I was on another sojourn from Hull to York to the North at this point. Seeing homes, landscapes, towns, and cities I’d not otherwise see was a bonus. Flooding in the Yorkshire Dales, massive (for the UK) mountains, sweeping vistas, and clean/gritty cities added to the charm of my travel.

The individuals I met were equally as interesting and lovely. The woman who had a Torchwood connection, OAP’s (Old Age Pensioner) who were visiting family or out shopping, young parents with delightfully well-behaved children, and the lovely blokes who carried my rucksack without my asking.

Each of them and the brilliant train staffs (minus the Bristol nightmare) who taught me the ropes of traveling the rails are cemented in memory. I can still hear our conversations, see the scenery, and taste the beer and snacks.

Ta for your kindness, conversation, laughter, and shared journey.


A moment of chill…

Being fortunate enough to drive by a nature preserve on my commute affords me the luxury of unwinding with scenes such as these.

All that is audible is the chirping of hundreds of birds in the rushes, ducks quacking, and the breeze rustling the grass.

I walk barefoot to reconnect with the warmth of the wood planks, dirt, and concrete path. The refreshing nature of shedding the confines of heels to soak in a warm spring day and get dirt on my toes is addicting and calming.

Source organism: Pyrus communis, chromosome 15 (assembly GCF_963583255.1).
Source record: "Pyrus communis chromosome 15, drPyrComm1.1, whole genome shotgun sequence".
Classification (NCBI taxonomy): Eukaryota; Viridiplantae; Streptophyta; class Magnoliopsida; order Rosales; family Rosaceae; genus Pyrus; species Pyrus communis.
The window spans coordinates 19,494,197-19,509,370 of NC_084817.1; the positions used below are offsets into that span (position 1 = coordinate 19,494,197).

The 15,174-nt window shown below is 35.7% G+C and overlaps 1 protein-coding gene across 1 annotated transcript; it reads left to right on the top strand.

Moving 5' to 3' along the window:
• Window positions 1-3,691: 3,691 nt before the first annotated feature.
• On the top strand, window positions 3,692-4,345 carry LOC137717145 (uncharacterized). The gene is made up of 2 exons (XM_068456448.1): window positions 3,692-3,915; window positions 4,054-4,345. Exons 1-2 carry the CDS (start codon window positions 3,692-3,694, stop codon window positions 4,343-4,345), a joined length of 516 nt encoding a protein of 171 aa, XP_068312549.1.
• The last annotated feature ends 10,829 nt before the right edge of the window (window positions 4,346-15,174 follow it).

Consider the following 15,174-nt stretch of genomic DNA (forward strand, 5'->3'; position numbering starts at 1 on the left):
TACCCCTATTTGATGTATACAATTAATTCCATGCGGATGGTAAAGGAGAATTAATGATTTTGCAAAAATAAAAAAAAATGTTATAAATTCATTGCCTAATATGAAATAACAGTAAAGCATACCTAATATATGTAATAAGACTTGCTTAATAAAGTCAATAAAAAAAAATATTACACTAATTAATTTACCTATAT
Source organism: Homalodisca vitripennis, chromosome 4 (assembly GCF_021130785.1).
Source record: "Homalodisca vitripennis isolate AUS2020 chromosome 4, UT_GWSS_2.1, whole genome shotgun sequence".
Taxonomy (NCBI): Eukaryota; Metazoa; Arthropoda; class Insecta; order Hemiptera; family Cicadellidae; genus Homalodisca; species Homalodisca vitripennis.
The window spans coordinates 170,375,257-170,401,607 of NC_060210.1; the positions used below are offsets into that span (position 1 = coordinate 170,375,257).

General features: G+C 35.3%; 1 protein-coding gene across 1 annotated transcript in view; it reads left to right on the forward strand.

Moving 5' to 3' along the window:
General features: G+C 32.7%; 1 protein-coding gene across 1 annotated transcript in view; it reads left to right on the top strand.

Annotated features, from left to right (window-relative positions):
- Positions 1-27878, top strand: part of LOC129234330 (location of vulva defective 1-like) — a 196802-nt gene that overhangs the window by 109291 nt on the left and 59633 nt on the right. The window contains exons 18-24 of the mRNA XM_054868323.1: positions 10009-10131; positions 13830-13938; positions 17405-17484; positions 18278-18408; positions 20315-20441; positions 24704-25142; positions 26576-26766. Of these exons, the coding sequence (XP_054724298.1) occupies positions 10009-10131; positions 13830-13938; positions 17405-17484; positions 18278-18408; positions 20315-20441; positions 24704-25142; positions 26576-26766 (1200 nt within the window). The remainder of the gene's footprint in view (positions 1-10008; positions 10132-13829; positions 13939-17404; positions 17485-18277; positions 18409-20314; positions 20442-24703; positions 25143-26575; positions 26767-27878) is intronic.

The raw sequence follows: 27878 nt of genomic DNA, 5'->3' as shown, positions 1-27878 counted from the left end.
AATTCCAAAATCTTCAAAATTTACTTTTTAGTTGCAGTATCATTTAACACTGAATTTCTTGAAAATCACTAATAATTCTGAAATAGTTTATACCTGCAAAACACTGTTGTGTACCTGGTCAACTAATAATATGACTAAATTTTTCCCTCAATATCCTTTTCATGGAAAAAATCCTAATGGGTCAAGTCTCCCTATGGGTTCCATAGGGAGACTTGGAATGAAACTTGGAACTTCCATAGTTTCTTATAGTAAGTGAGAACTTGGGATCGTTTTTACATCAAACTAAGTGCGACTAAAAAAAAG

Temptation to dip into the calm water is negated by the tangly reeds below the surface. That, and a soggy walk back to the car AND drive home chases out those whimsical notions.

Ten minutes of quiet on a bench and all is readjusted in my world.


No blinking in the Big Smoke…

The Doctor proved elusive this last visit. However, I learned quickly enough not to blink in the Big Smoke. The weeping angels are everywhere. Great-Grandad John Lovell (1536-1599, London, England) surely met the Doctor at some point whilst in London. I’m guessing Pops had to be careful around the Big Smoke. As a Whovian and Lovell, I was careful to observe this ancient race of aliens on my visit.

Sometimes they are innocent looking…

Paddington Bear at Paddington Station

Paddington Bear

According to the Doctor, the Weeping Angels “are as old as the universe (or very nearly), but no one really knows where they come from.” This one landed in Paddington, right by the escalators which made it very difficult to not blink AND board the escalator at the same time. Luckily, I did not venture by him too often.